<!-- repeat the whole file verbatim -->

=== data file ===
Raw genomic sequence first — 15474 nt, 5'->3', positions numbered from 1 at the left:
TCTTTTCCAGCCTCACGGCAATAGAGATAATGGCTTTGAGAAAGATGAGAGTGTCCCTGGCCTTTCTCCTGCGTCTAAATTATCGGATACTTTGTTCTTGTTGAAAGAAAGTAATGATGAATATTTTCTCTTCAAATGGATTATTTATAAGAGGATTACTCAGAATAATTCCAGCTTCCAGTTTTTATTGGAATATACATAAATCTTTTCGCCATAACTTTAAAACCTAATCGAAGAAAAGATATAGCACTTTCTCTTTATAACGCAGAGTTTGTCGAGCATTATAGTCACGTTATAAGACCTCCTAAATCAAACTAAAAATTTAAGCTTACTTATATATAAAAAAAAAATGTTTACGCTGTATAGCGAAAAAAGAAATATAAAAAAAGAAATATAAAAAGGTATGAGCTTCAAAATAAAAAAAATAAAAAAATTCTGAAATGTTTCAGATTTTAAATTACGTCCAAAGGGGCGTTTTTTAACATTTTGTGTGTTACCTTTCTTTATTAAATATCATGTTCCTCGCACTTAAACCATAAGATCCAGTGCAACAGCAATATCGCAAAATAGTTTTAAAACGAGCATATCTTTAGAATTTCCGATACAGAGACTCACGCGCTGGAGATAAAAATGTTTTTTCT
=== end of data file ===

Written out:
Raw genomic sequence first — 15474 nt, 5'->3', positions numbered from 1 at the left:
TCTTTTCCAGCCTCACGGCAATAGAGATAATGGCTTTGAGAAAGATGAGAGTGTCCCTGGCCTTTCTCCTGCGTCTAAATTATCGGATACTTTGTTCTTGTTGAAAGAAAGTAATGATGAATATTTTCTCTTCAAATGGATTATTTATAAGAGGATTACTCAGAATAATTCCAGCTTCCAGTTTTTATTGGAATATACATAAATCTTTTCGCCATAACTTTAAAACCTAATCGAAGAAAAGATATAGCACTTTCTCTTTATAACGCAGAGTTTGTCGAGCATTATAGTCACGTTATAAGACCTCCTAAATCAAACTAAAAATTTAAGCTTACTTATATATAAAAAAAAAATGTTTACGCTGTATAGCGAAAAAAGAAATATAAAAAAAGAAATATAAAAAGGTATGAGCTTCAAAATAAAAAAAATAAAAAAATTCTGAAATGTTTCAGATTTTAAATTACGTCCAAAGGGGCGTTTTTTAACATTTTGTGTGTTACCTTTCTTTATTAAATATCATGTTCCTCGCACTTAAACCATAAGATCCAGTGCAACAGCAATATCGCAAAATAGTTTTAAAACGAGCATATCTTTAGAATTTCCGATACAGAGACTCACGCGCTGGAGATAAAAATGTTTTTTCT